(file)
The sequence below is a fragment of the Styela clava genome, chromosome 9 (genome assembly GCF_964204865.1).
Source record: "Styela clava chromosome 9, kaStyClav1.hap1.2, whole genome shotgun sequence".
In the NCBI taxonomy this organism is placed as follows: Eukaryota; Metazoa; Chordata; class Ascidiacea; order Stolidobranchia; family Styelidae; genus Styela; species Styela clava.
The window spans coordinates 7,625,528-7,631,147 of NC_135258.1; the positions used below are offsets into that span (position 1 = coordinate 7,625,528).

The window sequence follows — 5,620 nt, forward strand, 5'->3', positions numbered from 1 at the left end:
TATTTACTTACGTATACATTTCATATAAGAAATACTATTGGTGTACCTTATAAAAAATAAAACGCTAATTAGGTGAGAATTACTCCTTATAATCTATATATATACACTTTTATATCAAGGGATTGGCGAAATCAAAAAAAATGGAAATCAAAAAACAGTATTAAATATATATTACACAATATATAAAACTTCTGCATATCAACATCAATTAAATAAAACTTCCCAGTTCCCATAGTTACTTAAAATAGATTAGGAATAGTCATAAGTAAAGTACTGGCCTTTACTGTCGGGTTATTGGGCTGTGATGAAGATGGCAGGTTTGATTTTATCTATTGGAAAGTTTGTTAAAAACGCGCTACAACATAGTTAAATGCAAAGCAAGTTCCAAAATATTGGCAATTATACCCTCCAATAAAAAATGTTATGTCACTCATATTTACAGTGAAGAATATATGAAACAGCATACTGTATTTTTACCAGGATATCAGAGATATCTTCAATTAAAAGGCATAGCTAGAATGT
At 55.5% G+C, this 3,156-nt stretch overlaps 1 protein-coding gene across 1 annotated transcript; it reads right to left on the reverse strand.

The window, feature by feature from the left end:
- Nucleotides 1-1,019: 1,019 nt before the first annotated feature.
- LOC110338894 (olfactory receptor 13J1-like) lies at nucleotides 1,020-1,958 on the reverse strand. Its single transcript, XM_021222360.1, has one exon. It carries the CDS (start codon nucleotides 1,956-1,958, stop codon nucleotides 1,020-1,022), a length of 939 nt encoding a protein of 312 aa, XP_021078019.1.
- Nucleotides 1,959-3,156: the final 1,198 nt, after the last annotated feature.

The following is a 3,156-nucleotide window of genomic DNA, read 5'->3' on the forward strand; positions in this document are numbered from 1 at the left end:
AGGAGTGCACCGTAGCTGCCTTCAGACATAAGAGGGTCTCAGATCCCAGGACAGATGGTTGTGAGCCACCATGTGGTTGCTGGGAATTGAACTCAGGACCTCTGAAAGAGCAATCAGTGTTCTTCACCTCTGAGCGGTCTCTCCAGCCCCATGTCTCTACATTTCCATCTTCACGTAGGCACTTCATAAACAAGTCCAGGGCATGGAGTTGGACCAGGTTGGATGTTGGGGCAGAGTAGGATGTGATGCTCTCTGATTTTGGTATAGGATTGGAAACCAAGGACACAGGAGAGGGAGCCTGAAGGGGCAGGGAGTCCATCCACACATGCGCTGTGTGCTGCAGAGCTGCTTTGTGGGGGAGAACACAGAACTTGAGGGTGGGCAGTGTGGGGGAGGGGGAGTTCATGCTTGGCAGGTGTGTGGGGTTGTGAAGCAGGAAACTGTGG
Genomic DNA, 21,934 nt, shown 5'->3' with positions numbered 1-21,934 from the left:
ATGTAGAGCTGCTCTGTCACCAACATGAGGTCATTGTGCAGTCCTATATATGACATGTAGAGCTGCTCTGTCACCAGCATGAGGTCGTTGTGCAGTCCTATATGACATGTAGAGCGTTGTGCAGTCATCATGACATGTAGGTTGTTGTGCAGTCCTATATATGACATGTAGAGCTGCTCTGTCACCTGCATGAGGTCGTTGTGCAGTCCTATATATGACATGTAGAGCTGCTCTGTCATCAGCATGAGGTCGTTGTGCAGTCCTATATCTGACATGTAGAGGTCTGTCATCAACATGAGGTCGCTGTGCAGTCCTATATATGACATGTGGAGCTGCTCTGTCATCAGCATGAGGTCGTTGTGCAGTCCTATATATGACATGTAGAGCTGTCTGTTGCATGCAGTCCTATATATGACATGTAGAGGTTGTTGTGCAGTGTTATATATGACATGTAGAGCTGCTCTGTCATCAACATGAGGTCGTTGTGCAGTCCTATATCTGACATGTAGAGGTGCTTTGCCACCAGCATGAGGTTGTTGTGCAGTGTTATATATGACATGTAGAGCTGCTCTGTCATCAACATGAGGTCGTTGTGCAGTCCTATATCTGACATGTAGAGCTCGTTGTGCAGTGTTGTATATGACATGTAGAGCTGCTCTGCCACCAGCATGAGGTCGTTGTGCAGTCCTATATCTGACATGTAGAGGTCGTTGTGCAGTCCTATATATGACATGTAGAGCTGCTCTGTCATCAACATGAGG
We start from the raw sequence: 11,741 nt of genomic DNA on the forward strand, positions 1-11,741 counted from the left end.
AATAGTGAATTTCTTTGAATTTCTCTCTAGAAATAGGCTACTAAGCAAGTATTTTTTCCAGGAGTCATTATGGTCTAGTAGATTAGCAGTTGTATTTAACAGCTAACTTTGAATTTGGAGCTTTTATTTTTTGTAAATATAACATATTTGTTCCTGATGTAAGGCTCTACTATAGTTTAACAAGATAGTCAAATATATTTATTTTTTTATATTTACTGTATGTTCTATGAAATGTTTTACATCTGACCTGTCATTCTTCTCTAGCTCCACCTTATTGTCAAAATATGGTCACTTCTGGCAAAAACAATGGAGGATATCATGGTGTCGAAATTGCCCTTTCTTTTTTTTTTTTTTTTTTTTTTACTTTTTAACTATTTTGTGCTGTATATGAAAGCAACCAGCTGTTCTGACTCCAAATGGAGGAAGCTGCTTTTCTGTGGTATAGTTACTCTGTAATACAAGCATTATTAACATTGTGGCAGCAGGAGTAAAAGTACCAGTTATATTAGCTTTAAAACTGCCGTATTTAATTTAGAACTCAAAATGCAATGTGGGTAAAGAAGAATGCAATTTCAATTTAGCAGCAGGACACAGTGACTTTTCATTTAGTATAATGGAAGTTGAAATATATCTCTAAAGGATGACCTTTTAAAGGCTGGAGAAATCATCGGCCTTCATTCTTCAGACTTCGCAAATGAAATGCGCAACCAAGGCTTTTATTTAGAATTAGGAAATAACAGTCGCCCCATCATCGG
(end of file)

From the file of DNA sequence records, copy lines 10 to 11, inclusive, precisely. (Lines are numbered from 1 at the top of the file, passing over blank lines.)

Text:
- LOC110338894 (olfactory receptor 13J1-like) lies at nucleotides 1,020-1,958 on the reverse strand. Its single transcript, XM_021222360.1, has one exon. It carries the CDS (start codon nucleotides 1,956-1,958, stop codon nucleotides 1,020-1,022), a length of 939 nt encoding a protein of 312 aa, XP_021078019.1.
- Nucleotides 1,959-3,156: the final 1,198 nt, after the last annotated feature.